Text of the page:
Using Colleges to Expand Free Tax Preparation Outreach

By Aaron Satyanarayana, 2019 Get It Back Campaign Intern

Colleges and universities can be valuable partners for Volunteer Income Tax Assistance (VITA) and tax credit outreach efforts. However, college campuses are more than just a source for volunteers or computers. Colleges have community recognition and relationships that can deepen the work of free tax filing programs.

Here are six ways that you can work with colleges to expand the reach of your VITA and tax credit outreach efforts.

1. Reach out to graduate student parents

Around one in five people enrolled in doctoral programs have children. Additionally, nearly half of women enrolled in master’s programs have children.

Most graduate students rely on stipends from teaching or research assistant positions as their primary source of financial support. In 2017, the median annual wage for graduate assistants was $32,460. Stipends for master’s students are often lower. Since graduate stipends are designed to cover the living expenses of single students, some graduate student families may experience financial stress.

Universities can inform graduate students about tax credits like the Earned Income Tax Credit (EITC), the Child Tax Credit (CTC) and free tax preparation through graduate employee unions.

2. Engage undergraduate students who are parents

Student parents make up about 25 percent of undergraduates in the nation. Half of these student parents have children ages 5 or younger and most have household incomes under $30,000, making them potentially eligible for the EITC, the CTC, and the Child and Dependent Care Credit.

Since many undergraduate student parents have younger children, they may have increased child care needs. Universities can help identify campus and community resources that student parents might use. Some colleges and universities have daycares, pre-schools, or support groups for parents that can serve as distribution channels for tax credit and VITA information.

3. Inform classified university staff

Classified employees, like custodians, campus security, and support staff typically earn $30,000 to $35,000, making them potentially eligible for the EITC and free tax preparation. On average, classified workers make up around 45 percent of university employees.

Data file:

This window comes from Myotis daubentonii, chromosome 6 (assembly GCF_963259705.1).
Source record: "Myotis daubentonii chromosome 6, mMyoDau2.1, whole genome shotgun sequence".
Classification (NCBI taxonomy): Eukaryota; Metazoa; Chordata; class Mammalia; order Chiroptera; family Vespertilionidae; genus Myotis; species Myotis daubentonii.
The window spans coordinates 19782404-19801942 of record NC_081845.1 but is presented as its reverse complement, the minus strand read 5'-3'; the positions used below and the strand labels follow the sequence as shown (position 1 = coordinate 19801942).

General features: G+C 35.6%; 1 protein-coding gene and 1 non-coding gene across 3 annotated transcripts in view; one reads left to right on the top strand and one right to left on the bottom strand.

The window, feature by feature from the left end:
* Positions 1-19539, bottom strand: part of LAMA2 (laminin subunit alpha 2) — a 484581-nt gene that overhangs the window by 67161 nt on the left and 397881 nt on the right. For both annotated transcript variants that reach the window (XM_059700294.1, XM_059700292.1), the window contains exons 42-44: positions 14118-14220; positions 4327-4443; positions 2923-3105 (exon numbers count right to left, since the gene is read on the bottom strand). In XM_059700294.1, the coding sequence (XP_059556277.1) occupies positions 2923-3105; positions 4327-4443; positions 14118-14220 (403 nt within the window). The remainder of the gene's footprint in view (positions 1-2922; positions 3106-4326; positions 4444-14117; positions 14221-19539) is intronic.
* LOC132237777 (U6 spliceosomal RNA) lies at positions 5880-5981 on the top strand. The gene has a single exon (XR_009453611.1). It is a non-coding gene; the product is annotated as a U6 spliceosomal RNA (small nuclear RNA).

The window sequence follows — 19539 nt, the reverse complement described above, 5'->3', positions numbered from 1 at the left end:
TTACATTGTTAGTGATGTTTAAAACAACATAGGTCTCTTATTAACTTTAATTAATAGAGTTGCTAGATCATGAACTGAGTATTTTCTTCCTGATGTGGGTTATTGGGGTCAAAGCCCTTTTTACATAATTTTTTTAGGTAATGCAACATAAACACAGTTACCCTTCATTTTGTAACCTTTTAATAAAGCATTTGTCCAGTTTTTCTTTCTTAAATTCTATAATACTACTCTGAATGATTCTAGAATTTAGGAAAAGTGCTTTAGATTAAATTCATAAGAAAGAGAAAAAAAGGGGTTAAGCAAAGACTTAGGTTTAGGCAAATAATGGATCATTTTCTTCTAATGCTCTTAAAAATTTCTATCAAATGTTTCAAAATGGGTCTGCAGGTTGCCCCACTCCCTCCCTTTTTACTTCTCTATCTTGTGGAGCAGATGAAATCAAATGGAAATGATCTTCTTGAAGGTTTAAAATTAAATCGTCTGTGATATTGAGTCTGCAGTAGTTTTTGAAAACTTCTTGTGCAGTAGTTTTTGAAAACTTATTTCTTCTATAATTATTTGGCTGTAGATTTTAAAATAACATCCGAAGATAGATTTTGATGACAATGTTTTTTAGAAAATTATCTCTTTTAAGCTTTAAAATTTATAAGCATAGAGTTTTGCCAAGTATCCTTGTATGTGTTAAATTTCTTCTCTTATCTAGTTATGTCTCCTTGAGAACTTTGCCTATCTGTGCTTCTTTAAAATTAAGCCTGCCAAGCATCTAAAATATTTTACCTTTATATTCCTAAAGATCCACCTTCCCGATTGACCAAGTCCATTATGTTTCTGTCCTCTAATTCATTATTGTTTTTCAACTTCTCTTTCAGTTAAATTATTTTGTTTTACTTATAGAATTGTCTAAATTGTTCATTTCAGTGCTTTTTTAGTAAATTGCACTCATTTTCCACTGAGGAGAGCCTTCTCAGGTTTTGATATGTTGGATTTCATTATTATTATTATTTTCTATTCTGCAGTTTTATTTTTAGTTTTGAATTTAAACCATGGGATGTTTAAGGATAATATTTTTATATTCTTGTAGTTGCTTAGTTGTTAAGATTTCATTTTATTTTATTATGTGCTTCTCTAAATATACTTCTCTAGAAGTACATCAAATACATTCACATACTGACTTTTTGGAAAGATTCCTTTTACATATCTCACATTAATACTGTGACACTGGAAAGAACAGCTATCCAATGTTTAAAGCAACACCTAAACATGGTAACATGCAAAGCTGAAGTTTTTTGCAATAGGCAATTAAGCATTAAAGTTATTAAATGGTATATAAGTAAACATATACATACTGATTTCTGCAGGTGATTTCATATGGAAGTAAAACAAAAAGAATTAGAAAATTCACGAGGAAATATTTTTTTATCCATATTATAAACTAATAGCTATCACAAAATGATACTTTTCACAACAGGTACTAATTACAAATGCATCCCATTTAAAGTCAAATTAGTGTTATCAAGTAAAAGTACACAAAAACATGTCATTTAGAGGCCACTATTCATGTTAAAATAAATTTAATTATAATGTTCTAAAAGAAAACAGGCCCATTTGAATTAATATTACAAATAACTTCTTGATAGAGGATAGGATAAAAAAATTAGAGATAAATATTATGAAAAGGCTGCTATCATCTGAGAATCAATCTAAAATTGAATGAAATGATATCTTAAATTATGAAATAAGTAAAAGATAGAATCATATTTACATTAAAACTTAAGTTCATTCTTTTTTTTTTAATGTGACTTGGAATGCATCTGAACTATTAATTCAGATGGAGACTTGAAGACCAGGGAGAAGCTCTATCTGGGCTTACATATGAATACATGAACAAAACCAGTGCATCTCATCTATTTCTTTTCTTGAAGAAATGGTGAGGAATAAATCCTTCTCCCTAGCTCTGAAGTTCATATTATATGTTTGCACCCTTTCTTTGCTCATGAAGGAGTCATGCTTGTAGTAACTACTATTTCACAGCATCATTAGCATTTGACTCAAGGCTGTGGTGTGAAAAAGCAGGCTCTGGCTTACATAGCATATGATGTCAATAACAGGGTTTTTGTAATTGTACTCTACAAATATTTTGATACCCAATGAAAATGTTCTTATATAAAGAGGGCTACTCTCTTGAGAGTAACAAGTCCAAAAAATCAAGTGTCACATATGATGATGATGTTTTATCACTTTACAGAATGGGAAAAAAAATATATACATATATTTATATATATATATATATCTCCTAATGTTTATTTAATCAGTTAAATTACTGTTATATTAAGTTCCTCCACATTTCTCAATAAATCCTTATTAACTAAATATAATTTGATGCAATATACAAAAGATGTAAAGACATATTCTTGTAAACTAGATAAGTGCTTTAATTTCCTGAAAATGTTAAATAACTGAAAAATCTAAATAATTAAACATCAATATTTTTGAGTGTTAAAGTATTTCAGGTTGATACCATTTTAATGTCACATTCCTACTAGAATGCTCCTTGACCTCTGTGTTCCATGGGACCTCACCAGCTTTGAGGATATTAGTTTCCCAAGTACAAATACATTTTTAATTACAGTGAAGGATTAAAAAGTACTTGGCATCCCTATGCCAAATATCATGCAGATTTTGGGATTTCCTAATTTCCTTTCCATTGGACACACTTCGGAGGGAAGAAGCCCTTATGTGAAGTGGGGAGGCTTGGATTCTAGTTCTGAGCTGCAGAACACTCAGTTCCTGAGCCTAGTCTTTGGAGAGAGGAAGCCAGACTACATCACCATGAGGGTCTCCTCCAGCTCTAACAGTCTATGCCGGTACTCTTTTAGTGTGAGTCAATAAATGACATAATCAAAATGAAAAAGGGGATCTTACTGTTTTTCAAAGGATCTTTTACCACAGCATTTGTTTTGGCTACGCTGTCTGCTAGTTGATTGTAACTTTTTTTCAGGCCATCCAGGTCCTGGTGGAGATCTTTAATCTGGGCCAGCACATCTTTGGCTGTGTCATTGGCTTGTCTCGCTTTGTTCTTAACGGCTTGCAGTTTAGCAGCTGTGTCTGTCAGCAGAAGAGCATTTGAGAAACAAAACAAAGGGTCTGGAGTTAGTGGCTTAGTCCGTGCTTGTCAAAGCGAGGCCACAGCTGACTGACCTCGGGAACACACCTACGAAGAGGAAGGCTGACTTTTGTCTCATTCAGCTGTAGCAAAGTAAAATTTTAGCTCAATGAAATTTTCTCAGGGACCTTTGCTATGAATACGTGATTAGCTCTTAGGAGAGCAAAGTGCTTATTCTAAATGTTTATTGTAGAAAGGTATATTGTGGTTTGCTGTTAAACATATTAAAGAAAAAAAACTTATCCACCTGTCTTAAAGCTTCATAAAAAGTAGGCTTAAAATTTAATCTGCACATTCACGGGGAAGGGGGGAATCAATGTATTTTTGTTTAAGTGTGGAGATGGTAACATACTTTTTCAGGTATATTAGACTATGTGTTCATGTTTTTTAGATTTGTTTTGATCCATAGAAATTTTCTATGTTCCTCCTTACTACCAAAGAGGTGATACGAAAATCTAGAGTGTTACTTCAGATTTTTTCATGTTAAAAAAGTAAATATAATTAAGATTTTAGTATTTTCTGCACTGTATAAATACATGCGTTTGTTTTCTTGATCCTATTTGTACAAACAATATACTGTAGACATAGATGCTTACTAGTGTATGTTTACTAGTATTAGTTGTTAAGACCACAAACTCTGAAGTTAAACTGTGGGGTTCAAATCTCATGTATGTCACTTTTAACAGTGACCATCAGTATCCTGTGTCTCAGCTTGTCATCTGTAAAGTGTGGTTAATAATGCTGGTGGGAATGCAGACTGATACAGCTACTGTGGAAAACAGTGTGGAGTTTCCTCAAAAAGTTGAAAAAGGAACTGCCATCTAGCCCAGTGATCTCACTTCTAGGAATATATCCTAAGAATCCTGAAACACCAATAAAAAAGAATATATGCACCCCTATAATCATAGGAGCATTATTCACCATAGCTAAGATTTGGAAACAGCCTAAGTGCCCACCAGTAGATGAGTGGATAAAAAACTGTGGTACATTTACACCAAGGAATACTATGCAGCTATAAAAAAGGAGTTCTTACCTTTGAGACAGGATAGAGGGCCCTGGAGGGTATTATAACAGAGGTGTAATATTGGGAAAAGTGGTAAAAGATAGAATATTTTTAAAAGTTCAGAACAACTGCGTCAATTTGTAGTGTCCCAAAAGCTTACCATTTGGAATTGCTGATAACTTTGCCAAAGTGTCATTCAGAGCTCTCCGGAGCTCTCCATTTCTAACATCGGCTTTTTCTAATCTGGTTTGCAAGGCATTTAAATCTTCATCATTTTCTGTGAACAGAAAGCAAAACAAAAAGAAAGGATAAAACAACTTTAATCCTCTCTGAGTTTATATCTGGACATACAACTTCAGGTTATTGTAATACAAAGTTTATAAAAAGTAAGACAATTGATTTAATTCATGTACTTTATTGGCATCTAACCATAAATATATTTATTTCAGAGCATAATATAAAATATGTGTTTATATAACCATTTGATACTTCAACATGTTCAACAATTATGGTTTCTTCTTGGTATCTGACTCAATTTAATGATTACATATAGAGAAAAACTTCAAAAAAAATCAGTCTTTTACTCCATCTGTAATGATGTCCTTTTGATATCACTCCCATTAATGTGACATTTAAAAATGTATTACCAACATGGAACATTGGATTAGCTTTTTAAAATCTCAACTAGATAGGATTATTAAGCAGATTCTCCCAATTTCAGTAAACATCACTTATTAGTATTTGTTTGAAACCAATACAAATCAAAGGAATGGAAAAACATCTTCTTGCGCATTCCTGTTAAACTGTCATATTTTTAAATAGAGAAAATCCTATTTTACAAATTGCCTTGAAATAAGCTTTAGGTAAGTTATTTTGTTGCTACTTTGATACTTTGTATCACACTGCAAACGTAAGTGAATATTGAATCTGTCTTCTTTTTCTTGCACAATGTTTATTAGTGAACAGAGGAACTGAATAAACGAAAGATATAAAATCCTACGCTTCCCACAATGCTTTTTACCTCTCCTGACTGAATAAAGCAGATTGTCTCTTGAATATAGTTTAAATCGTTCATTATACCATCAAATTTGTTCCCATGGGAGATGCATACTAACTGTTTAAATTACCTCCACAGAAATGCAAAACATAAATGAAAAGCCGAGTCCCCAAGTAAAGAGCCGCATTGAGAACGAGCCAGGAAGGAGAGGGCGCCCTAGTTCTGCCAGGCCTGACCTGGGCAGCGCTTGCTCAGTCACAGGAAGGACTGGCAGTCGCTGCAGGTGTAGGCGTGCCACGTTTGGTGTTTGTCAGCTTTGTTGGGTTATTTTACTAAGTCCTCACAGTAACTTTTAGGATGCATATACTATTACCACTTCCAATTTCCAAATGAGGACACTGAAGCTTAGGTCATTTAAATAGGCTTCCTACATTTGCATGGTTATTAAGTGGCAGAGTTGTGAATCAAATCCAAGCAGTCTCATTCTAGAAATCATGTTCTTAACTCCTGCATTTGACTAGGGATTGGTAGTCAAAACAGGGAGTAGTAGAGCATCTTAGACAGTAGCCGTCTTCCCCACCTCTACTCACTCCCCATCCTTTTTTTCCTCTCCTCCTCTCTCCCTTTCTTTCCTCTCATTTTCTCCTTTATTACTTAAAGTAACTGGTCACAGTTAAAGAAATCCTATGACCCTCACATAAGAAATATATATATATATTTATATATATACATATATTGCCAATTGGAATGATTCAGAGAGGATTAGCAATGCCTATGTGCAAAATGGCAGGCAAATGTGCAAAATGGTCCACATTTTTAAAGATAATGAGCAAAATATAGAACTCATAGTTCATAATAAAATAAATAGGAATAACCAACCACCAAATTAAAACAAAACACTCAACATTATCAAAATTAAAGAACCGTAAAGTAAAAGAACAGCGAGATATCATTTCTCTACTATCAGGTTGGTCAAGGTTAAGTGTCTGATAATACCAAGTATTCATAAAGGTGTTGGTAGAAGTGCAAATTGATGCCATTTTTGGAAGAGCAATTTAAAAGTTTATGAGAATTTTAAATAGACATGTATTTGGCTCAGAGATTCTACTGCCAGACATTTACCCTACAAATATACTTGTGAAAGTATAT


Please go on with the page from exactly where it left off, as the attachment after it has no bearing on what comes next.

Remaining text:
Universities can work with unions that classified staff may be members of to distribute information about tax credits and free tax filing. Alternatively, colleges can send payroll stuffers or electronic notices with tax credit and free tax filing info to reach classified staff who may not be part of a union.

4. Utilize university networks to expand outreach and VITA.

Universities may have a web of satellite campuses in other cities, partnerships with area community colleges, or affiliated institutions that serve the community, such as a hospital. Making use of these networks provide additional channels for tax outreach and can help to extend the reach of free tax filing programs.

The University of Georgia coordinates a virtual VITA program through its Cooperative Extension System which has an office in each county of Georgia. During the tax filing season, 18 participating extension offices serve as intake sites for rural Georgians. VITA volunteers on campus meet with clients virtually to file their returns.

5. Offer academic credit for VITA participation.

Providing students with academic credit for volunteering with a VITA site can help with student volunteer recruitment and retention. Some colleges offer credit for participating in tax preparation training and volunteering at a site. University of Wisconsin made participation in VITA a course requirement for accounting majors.

Working with a college to provide academic credit for VITA participation can help establish a consistent pipeline for student volunteers at free tax programs. Reach out accounting faculty. A faculty member can assist in embedding VITA into a course curriculum or developing a VITA practicum.

6. Develop a VITA service-learning project.

VITA is an ideal service-learning project to engage accounting students and campus service clubs or organizations. Students gain relevant work experience through VITA and learn by volunteering alongside professionals in the community. For community-service club members, VITA offers a variety of roles to serve.

Connect with campus chapters of Beta Alpha Psi, the academic honor society for accounting majors, or Rotaract, a community service club to share VITA with students who are seeking volunteering and service-learning opportunities.

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